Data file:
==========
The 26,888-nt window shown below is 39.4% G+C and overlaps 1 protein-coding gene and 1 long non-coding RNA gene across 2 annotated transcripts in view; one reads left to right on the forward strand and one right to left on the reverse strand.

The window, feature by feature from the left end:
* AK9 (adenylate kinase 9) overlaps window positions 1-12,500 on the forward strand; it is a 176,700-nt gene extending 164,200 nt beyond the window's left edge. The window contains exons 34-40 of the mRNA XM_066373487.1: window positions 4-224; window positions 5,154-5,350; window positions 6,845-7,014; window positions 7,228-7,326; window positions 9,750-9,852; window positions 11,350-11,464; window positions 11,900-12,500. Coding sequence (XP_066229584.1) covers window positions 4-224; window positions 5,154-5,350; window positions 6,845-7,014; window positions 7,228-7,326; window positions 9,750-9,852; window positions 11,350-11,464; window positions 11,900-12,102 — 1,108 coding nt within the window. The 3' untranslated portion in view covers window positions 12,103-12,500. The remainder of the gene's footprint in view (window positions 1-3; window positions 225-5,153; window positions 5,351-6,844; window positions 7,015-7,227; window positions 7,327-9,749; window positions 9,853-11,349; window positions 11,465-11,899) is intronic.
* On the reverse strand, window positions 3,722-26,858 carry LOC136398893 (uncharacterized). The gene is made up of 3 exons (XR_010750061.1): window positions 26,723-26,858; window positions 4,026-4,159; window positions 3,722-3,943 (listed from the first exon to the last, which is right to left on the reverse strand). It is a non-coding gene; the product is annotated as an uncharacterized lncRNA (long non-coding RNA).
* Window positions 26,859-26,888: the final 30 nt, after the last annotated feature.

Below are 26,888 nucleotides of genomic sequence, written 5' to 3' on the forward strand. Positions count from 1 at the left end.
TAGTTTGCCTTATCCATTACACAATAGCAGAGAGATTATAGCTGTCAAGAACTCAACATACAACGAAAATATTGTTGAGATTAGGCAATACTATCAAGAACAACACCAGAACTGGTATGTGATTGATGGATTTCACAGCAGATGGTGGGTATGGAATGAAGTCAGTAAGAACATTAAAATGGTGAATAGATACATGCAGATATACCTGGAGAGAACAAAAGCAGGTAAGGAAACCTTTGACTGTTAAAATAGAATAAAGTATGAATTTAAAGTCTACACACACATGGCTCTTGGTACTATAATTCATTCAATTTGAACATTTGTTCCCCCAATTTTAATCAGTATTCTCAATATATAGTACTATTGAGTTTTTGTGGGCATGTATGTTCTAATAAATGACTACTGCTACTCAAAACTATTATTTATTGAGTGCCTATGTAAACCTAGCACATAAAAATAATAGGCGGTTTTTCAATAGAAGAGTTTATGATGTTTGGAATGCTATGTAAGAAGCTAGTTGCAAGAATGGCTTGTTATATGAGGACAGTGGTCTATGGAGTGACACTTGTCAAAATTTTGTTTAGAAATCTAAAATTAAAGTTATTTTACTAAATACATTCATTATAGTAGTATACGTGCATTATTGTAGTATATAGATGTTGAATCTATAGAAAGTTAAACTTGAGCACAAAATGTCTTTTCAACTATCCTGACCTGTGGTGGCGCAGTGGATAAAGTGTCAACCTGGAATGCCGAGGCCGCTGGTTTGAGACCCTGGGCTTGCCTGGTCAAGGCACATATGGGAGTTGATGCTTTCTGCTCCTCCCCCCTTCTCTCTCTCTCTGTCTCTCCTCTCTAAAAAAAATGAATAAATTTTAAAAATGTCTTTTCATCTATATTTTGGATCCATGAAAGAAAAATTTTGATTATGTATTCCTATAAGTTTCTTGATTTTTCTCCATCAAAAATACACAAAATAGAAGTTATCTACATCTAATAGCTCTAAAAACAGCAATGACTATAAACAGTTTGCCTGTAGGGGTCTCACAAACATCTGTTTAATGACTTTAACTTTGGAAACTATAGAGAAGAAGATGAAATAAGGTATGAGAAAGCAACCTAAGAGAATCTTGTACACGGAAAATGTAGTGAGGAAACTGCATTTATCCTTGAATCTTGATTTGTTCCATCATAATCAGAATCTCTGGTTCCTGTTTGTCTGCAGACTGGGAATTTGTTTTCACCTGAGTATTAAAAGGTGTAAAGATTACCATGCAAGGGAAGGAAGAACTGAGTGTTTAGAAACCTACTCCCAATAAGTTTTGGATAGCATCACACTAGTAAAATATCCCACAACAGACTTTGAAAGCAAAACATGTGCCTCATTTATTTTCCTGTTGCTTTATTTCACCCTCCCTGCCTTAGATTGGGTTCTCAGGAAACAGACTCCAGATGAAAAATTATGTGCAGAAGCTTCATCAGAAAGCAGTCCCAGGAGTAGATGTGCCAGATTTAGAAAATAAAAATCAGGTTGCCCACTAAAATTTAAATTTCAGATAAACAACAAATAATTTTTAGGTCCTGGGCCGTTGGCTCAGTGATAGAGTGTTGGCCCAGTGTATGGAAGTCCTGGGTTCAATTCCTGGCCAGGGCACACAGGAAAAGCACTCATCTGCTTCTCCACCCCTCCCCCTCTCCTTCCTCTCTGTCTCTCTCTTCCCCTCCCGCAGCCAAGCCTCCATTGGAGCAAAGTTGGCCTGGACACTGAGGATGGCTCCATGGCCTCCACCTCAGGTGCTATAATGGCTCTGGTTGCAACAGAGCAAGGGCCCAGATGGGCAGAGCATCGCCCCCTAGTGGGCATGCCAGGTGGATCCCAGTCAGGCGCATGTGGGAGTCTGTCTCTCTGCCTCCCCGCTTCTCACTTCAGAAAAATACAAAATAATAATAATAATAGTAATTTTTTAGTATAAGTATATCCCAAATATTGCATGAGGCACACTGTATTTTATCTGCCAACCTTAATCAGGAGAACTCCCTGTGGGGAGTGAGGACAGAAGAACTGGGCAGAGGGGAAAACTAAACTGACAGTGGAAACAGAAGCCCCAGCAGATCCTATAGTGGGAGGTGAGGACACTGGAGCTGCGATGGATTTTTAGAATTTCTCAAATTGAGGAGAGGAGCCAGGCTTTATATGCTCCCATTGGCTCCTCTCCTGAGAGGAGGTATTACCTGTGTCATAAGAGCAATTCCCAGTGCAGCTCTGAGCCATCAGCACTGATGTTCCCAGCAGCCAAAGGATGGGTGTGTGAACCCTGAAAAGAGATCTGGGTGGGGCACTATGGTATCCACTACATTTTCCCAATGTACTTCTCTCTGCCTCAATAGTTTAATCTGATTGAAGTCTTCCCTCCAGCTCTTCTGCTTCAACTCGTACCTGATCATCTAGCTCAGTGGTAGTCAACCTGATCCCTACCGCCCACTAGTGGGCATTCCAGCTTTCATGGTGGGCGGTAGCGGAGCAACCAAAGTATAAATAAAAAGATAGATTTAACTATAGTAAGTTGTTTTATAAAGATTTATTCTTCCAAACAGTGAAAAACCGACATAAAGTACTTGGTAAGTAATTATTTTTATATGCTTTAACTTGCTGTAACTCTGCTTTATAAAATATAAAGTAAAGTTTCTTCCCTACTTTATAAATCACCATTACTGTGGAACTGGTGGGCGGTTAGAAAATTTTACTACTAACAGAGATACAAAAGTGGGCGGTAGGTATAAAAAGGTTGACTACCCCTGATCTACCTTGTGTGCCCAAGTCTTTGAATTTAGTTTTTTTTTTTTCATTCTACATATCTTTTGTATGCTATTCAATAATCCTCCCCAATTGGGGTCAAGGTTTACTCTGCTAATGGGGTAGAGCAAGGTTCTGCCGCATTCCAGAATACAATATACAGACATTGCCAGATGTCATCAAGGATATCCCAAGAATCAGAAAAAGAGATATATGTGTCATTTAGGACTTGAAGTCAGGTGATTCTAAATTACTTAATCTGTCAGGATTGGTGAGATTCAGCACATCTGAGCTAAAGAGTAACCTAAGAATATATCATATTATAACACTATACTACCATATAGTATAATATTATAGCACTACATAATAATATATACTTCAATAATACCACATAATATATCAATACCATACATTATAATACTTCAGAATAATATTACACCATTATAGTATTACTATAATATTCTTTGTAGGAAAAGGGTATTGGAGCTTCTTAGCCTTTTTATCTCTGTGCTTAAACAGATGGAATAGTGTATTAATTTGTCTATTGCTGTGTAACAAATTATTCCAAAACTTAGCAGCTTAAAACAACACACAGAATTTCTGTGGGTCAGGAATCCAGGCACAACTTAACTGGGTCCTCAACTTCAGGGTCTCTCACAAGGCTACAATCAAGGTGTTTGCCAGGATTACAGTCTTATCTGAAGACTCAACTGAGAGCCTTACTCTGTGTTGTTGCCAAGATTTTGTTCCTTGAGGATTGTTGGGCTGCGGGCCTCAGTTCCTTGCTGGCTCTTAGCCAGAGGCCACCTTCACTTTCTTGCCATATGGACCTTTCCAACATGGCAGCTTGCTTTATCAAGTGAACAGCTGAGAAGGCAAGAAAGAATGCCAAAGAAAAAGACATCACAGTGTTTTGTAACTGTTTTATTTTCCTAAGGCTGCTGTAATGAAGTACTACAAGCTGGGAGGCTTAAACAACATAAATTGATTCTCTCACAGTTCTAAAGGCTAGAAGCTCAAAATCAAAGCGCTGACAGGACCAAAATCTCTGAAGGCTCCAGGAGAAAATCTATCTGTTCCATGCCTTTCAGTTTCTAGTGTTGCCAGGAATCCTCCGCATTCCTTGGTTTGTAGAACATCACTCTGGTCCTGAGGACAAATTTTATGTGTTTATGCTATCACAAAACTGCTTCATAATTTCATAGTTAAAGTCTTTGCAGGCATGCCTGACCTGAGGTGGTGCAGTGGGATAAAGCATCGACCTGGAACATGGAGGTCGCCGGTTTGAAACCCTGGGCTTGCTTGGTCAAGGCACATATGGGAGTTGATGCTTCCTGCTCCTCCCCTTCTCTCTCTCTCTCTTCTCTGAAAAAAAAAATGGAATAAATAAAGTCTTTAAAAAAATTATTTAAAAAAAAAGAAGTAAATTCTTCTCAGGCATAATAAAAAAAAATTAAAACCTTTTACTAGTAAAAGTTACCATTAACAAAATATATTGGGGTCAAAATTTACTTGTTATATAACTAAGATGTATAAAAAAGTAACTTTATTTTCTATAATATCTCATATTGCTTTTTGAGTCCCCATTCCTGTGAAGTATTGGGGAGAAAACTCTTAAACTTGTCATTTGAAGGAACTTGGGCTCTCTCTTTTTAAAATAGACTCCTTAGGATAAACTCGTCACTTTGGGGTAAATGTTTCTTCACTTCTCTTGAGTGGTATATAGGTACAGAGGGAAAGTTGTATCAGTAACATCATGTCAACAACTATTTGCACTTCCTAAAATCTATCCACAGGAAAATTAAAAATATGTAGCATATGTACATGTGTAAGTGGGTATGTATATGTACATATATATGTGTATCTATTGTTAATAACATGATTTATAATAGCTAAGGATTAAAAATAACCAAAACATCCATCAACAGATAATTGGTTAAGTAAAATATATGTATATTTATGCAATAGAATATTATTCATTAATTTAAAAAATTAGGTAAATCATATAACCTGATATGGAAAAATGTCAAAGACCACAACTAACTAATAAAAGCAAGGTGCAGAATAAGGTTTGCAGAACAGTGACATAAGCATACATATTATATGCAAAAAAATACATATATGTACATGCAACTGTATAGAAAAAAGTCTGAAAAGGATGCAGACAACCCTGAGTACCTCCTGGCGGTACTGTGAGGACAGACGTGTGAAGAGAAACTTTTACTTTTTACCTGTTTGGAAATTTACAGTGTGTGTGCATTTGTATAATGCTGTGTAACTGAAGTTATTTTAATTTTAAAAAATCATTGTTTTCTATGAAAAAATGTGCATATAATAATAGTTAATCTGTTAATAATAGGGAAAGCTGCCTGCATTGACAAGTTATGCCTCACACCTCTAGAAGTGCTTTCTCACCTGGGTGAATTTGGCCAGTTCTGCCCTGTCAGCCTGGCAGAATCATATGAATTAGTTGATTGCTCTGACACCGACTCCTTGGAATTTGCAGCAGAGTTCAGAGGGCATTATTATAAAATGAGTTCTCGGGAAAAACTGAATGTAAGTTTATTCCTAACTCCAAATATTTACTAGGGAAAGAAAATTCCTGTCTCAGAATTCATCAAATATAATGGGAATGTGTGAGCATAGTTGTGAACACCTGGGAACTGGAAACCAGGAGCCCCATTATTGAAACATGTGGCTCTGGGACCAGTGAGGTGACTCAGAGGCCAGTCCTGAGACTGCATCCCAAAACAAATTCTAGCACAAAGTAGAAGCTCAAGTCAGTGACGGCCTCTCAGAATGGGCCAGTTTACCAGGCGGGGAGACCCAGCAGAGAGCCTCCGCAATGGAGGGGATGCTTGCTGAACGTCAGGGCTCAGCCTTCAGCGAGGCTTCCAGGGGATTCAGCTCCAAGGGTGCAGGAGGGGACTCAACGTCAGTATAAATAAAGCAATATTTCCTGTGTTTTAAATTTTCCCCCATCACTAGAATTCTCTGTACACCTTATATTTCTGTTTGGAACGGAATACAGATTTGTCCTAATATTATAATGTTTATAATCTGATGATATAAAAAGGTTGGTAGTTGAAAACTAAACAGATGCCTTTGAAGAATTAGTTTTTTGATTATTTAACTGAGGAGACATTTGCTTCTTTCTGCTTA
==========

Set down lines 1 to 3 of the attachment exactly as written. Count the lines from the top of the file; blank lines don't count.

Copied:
The 26,888-nt window shown below is 39.4% G+C and overlaps 1 protein-coding gene and 1 long non-coding RNA gene across 2 annotated transcripts in view; one reads left to right on the forward strand and one right to left on the reverse strand.

The window, feature by feature from the left end:
* AK9 (adenylate kinase 9) overlaps window positions 1-12,500 on the forward strand; it is a 176,700-nt gene extending 164,200 nt beyond the window's left edge. The window contains exons 34-40 of the mRNA XM_066373487.1: window positions 4-224; window positions 5,154-5,350; window positions 6,845-7,014; window positions 7,228-7,326; window positions 9,750-9,852; window positions 11,350-11,464; window positions 11,900-12,500. Coding sequence (XP_066229584.1) covers window positions 4-224; window positions 5,154-5,350; window positions 6,845-7,014; window positions 7,228-7,326; window positions 9,750-9,852; window positions 11,350-11,464; window positions 11,900-12,102 — 1,108 coding nt within the window. The 3' untranslated portion in view covers window positions 12,103-12,500. The remainder of the gene's footprint in view (window positions 1-3; window positions 225-5,153; window positions 5,351-6,844; window positions 7,015-7,227; window positions 7,327-9,749; window positions 9,853-11,349; window positions 11,465-11,899) is intronic.